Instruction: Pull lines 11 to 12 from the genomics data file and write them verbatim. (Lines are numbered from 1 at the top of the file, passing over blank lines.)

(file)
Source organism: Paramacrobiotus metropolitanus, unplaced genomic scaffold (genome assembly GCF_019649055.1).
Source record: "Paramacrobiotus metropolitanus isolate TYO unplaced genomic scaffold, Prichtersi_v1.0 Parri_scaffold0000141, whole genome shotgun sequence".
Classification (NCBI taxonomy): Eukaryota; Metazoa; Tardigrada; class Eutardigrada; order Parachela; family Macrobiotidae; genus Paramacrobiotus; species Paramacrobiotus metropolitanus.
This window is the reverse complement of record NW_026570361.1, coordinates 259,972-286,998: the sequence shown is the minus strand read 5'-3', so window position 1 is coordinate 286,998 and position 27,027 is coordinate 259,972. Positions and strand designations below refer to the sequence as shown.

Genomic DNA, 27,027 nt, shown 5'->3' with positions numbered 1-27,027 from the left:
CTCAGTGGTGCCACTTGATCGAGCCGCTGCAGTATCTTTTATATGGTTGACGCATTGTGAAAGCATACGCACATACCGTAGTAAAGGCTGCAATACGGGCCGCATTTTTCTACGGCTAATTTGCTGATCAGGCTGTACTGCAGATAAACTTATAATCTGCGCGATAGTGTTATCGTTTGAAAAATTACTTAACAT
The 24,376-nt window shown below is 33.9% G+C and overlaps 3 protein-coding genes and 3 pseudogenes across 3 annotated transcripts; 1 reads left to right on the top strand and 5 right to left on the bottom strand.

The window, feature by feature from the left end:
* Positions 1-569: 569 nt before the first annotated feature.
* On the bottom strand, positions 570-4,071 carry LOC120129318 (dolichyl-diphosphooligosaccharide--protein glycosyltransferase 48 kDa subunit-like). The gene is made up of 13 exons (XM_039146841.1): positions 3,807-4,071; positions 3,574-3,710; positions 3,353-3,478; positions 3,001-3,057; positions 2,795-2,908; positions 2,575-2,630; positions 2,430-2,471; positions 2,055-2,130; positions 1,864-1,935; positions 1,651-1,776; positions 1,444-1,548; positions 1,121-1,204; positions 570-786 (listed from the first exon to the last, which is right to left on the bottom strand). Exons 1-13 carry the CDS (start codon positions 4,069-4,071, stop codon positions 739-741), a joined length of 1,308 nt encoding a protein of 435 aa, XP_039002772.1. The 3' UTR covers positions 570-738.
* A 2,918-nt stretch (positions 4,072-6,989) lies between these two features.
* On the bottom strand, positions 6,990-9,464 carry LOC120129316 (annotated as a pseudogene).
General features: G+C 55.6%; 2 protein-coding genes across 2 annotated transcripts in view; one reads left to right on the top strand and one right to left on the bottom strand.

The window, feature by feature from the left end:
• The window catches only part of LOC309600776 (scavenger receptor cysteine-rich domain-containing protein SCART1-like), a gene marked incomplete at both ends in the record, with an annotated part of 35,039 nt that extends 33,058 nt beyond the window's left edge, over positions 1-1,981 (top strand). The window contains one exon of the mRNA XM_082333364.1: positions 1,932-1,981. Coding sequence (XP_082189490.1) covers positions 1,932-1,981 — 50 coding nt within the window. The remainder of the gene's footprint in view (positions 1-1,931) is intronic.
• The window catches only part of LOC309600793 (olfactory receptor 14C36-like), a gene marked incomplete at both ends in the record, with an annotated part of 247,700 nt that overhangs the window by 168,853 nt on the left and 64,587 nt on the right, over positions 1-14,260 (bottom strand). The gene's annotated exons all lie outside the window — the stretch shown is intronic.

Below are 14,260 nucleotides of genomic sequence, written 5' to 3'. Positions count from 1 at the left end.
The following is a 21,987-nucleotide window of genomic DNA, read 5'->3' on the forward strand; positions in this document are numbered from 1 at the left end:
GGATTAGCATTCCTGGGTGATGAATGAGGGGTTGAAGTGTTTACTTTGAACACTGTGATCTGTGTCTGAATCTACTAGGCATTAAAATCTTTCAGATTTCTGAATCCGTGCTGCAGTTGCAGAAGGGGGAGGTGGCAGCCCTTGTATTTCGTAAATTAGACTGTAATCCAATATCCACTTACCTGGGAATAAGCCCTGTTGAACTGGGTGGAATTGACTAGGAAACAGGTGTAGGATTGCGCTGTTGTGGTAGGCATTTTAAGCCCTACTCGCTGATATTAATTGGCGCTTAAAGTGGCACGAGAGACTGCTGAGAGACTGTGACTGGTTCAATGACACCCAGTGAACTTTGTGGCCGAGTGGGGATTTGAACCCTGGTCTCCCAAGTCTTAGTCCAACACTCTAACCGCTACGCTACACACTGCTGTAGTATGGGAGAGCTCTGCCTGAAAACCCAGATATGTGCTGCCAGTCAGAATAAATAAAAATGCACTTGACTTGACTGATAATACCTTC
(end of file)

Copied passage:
* A 2,918-nt stretch (positions 4,072-6,989) lies between these two features.
* On the bottom strand, positions 6,990-9,464 carry LOC120129316 (annotated as a pseudogene).